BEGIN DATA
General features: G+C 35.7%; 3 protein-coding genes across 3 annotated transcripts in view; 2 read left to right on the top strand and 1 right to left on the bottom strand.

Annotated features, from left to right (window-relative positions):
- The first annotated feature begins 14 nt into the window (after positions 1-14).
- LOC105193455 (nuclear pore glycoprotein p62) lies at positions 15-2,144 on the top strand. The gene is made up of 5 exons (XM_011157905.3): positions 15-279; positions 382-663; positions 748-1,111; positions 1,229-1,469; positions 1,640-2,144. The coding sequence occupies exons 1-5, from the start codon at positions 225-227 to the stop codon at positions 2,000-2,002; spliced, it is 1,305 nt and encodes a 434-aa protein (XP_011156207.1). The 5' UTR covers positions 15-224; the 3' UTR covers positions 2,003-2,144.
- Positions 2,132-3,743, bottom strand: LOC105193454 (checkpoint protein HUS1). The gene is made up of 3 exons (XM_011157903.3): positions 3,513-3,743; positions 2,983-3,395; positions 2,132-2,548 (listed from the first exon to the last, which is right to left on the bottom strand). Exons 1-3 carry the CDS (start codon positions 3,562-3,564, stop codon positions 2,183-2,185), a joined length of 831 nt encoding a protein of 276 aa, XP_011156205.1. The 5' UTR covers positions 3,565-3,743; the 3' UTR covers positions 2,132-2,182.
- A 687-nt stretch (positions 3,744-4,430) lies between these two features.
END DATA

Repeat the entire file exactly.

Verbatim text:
General features: G+C 35.7%; 3 protein-coding genes across 3 annotated transcripts in view; 2 read left to right on the top strand and 1 right to left on the bottom strand.

Annotated features, from left to right (window-relative positions):
- The first annotated feature begins 14 nt into the window (after positions 1-14).
- LOC105193455 (nuclear pore glycoprotein p62) lies at positions 15-2,144 on the top strand. The gene is made up of 5 exons (XM_011157905.3): positions 15-279; positions 382-663; positions 748-1,111; positions 1,229-1,469; positions 1,640-2,144. The coding sequence occupies exons 1-5, from the start codon at positions 225-227 to the stop codon at positions 2,000-2,002; spliced, it is 1,305 nt and encodes a 434-aa protein (XP_011156207.1). The 5' UTR covers positions 15-224; the 3' UTR covers positions 2,003-2,144.
- Positions 2,132-3,743, bottom strand: LOC105193454 (checkpoint protein HUS1). The gene is made up of 3 exons (XM_011157903.3): positions 3,513-3,743; positions 2,983-3,395; positions 2,132-2,548 (listed from the first exon to the last, which is right to left on the bottom strand). Exons 1-3 carry the CDS (start codon positions 3,562-3,564, stop codon positions 2,183-2,185), a joined length of 831 nt encoding a protein of 276 aa, XP_011156205.1. The 5' UTR covers positions 3,565-3,743; the 3' UTR covers positions 2,132-2,182.
- A 687-nt stretch (positions 3,744-4,430) lies between these two features.